A case report suggests the possibility that HHV-6 encephalitis may be the cause of a temporal lobe epilepsy-like episode with associated psychosis.
There is evidence linking HHV-6 to febrile seizures in childhood, and to some cases of mesial temporal lobe epilepsy. Stover et. al (2021 ) of the Western Michigan Homer Stryker School of Medicine report a case in which HHV-6 was found in spinal fluid of patient with possible TLE followed by possible post-ictal psychosis.
A 58 year old male was hospitalized twice over the course of two weeks with confusion, reduced consciousness, aphasia, nausea, headache, personality changes, and new onset psychosis. He had a past history of major depression, diabetes, the use of cannibis and an unintended 23 Kg weight loss over the preceding 6 months.
Lumbar puncture was PCR positive for HHV-6 and acyclovir was started. Resolution of symptoms occurred in 5 days and the patient was discharged on acyclovir, only to be readmitted for another psychotic episode. Electroencephalogram (EEG) revealed sharp left temporal waves during drowsiness and sleep, suggestive of focal epileptiform discharges without clinical seizures, consistent with TLE. Valproate and olanzapine were started for epilepsy and agitation, which resolved the mental symptoms within a week.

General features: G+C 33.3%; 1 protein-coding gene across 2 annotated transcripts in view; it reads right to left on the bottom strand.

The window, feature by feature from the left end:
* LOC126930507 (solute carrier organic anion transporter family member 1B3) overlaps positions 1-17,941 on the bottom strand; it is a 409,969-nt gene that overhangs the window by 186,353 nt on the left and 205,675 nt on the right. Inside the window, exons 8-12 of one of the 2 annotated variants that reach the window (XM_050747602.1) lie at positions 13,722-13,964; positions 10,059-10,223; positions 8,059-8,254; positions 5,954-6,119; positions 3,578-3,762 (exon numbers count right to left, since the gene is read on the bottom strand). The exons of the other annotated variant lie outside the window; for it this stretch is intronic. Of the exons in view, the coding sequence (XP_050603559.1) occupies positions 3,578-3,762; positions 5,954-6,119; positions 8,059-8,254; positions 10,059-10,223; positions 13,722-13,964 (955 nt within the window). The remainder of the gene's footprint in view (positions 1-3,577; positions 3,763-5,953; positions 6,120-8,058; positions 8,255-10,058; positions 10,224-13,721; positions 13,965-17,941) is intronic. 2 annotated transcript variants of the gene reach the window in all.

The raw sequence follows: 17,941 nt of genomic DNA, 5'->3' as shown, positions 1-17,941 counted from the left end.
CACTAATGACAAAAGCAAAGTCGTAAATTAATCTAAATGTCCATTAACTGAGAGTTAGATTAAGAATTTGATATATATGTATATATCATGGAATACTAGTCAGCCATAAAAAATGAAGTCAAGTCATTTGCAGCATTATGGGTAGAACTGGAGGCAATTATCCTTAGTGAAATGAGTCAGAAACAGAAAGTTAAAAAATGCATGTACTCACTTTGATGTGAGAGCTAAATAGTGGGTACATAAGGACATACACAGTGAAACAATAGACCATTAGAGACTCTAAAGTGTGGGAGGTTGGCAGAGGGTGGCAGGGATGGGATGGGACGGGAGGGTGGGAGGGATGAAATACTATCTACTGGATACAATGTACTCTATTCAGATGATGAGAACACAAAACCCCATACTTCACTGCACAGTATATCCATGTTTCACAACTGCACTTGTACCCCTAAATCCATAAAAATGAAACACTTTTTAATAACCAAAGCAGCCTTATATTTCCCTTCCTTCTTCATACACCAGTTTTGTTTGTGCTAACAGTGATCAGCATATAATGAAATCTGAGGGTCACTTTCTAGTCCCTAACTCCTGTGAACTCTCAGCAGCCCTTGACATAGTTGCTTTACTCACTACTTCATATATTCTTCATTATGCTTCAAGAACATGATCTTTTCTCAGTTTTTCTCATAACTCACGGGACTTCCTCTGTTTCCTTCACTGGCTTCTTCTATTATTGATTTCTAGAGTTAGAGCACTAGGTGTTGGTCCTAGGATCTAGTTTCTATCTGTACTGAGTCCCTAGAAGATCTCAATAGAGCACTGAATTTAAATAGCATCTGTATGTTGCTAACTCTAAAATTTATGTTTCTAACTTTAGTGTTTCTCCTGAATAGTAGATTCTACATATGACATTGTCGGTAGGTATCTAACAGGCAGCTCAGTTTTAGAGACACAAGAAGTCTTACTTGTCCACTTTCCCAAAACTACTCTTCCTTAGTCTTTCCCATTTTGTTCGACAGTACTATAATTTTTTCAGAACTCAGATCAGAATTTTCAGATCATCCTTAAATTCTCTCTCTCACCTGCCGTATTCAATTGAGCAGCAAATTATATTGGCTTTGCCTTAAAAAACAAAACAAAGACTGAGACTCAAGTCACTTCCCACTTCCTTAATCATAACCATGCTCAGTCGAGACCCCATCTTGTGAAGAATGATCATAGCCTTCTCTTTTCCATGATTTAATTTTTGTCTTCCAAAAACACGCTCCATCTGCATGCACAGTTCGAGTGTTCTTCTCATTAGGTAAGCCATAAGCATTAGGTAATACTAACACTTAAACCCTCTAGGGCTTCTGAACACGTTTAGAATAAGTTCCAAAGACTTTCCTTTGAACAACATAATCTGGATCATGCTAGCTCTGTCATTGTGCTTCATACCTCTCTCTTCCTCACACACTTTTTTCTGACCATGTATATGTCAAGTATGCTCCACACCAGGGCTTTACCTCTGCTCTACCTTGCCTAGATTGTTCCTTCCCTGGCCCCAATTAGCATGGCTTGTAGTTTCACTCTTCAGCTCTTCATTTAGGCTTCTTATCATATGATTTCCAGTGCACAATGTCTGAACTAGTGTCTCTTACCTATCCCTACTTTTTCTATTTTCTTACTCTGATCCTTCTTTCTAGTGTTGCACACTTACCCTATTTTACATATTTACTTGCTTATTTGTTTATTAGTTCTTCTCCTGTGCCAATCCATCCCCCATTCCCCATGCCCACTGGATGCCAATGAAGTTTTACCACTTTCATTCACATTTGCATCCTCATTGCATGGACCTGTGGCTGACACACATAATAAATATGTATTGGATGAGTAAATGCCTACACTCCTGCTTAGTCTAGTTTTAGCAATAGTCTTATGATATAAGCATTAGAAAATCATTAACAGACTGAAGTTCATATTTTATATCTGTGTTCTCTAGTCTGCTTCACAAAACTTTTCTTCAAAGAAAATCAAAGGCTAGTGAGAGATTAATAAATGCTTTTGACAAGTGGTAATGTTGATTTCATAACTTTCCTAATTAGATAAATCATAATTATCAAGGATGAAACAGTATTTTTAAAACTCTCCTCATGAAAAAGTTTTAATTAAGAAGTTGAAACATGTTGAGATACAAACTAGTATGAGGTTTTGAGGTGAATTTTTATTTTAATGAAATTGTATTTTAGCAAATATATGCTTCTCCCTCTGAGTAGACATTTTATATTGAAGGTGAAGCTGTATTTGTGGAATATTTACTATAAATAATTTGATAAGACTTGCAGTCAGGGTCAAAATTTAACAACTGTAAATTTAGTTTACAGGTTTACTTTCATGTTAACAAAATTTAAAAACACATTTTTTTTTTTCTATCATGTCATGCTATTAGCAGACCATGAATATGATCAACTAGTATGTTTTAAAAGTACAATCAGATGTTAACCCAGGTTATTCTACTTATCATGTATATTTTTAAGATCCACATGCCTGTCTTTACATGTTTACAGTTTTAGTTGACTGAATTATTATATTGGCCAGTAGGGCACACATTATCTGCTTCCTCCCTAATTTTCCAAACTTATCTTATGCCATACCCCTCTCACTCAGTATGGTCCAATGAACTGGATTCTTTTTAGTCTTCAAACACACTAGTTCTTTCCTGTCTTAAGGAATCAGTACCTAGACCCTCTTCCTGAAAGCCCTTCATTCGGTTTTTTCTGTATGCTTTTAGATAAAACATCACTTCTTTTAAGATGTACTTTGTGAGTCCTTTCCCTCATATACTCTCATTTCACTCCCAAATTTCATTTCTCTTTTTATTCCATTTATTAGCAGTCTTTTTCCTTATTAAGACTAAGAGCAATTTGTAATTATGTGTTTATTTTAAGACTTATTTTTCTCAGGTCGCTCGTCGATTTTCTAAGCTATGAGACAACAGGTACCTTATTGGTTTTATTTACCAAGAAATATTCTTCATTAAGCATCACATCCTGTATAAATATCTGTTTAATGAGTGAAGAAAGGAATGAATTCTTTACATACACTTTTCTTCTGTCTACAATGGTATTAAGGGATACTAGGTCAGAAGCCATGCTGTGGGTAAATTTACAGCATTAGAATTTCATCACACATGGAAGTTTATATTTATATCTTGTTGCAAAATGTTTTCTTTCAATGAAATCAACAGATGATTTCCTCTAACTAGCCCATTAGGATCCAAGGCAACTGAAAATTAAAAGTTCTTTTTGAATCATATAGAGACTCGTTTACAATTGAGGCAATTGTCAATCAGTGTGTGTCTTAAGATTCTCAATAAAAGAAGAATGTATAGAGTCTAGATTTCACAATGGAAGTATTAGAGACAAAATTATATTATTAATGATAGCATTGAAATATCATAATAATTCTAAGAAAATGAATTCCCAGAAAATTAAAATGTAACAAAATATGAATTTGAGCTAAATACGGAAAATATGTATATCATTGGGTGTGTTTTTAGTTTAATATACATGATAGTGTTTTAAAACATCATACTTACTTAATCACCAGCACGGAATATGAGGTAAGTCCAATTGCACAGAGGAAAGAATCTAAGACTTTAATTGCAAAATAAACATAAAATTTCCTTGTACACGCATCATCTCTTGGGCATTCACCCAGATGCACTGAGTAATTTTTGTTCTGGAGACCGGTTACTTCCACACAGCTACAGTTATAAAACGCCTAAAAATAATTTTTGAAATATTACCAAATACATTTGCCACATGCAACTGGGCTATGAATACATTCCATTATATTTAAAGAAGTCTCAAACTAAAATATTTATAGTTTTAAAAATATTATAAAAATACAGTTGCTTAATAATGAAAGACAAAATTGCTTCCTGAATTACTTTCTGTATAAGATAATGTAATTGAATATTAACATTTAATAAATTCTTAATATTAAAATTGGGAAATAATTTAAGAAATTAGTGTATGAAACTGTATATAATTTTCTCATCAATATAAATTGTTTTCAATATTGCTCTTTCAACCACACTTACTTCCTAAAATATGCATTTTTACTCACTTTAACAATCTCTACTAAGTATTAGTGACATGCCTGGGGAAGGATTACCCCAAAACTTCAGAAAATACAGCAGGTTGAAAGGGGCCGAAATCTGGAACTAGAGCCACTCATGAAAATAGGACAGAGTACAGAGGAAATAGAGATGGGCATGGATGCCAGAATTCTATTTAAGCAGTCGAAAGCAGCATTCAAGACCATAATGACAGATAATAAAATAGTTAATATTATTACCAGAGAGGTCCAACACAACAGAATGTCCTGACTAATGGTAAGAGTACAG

The authors felt that the positive response to antiviral therapy as well as positive HHV-6 CSF PCR suggested HHV-6 encephalitis as the possible cause of the symptoms, and the EEG abnormalities. However, the authors note that diagnostic testing was incomplete and that other factors could have played a role, such as the use of cannabis was, volatile blood sugar levels, unintended substantial weight loss or possible that compromised immunity; no systematic assessment was performed to determine the patient’s immunocompetence.
Read the full article: Stover 2021